Moutmout's blog

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GW Orionis

A protoplanetary disc surrounding three stars

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Blue rings superimposed over an orange and red blur. At the center, there is a bean-shaped gap.

I wrote this image caption in the context of an application to a science journalism internship.

Most stars – especially young stars – are in orbit with at least one companion star. GW Orionis in the constellation of Orion is actually three stars surrounded by a ring of dust and gas. This kind of ring is called a protoplanetary disc because it is the region where planets might form, and it is at least 400 times as wide as the orbit of the Earth.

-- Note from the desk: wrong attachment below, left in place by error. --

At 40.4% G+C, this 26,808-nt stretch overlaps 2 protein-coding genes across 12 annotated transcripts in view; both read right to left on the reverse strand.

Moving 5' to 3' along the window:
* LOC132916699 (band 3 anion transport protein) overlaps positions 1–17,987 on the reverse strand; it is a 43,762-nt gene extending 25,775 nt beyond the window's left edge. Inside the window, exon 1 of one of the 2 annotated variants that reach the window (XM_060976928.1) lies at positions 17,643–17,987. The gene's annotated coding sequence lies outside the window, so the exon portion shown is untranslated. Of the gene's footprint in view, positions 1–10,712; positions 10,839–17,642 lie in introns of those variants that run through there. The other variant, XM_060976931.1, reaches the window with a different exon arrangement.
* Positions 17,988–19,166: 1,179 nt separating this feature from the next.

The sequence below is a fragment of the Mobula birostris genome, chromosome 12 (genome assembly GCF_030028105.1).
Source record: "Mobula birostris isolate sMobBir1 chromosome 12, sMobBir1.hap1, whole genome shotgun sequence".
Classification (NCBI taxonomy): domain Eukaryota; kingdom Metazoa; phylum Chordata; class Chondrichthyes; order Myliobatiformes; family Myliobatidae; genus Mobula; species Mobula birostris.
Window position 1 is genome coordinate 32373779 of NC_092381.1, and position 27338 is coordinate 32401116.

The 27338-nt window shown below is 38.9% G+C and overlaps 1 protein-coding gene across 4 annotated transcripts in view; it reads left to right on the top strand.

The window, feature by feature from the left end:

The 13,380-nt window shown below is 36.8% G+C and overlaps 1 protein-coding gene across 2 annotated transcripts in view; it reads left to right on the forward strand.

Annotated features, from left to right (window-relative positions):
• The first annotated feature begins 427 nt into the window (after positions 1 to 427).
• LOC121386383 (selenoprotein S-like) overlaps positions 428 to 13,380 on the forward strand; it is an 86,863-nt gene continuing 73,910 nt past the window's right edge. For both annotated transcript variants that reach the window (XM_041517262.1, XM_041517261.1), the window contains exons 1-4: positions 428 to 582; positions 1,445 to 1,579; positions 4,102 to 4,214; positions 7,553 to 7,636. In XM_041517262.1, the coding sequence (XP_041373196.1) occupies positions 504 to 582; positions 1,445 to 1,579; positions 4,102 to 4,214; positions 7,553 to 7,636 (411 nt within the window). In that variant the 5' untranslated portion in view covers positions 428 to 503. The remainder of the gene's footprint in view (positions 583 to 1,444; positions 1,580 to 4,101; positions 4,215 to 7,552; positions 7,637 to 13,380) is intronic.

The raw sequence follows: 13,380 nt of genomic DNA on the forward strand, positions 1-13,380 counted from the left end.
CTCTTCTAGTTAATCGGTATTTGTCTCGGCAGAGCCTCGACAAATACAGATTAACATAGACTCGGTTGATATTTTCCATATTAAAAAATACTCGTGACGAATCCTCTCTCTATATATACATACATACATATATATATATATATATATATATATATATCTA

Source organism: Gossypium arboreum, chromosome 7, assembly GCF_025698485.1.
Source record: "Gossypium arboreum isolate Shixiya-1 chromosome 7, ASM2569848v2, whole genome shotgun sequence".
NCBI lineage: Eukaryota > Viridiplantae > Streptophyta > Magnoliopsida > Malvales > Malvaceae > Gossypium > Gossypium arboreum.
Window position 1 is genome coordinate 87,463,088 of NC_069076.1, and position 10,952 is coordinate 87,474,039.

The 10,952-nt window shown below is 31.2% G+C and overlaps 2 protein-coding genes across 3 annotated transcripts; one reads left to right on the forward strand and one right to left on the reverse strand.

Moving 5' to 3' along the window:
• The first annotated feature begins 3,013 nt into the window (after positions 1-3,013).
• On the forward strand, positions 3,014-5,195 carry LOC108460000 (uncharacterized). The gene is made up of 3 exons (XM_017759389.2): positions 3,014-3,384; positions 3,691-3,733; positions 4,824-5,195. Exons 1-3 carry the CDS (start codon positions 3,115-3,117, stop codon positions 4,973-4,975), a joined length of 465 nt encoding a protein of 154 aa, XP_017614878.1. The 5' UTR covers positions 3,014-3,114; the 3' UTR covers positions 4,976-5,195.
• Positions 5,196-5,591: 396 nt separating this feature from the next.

Different wavelengths of light are used to see different parts of the protoplanetary disc. The biggest grains of dust emit infrared light that can be observed with ALMA (shown in blue in the image), and the smaller specks of dust emit light at submillimeter wavelengths that can be seen with the SPHERE instrument on the Very Large Telescope (shown in red). The SPHERE observations reveal that some parts of the protoplanetary disc are casting shadows on other parts of the disc, indicating that the disc is warped.

When the protoplanetary disc is not aligned with the orbit of the stars in the center, the protoplanetary disc gets warped by the gravitational influence of the stars. Even if astronomers can’t directly see the stars, they can guess where the stars are based on the structure of the protoplanetary disc.

Image credit: ESO/Exeter/Kraus et al., ALMA (ESO/NAOJ/NRAO)

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PhD, astrophysicist. I play with keyboards and telescopes whenever I can.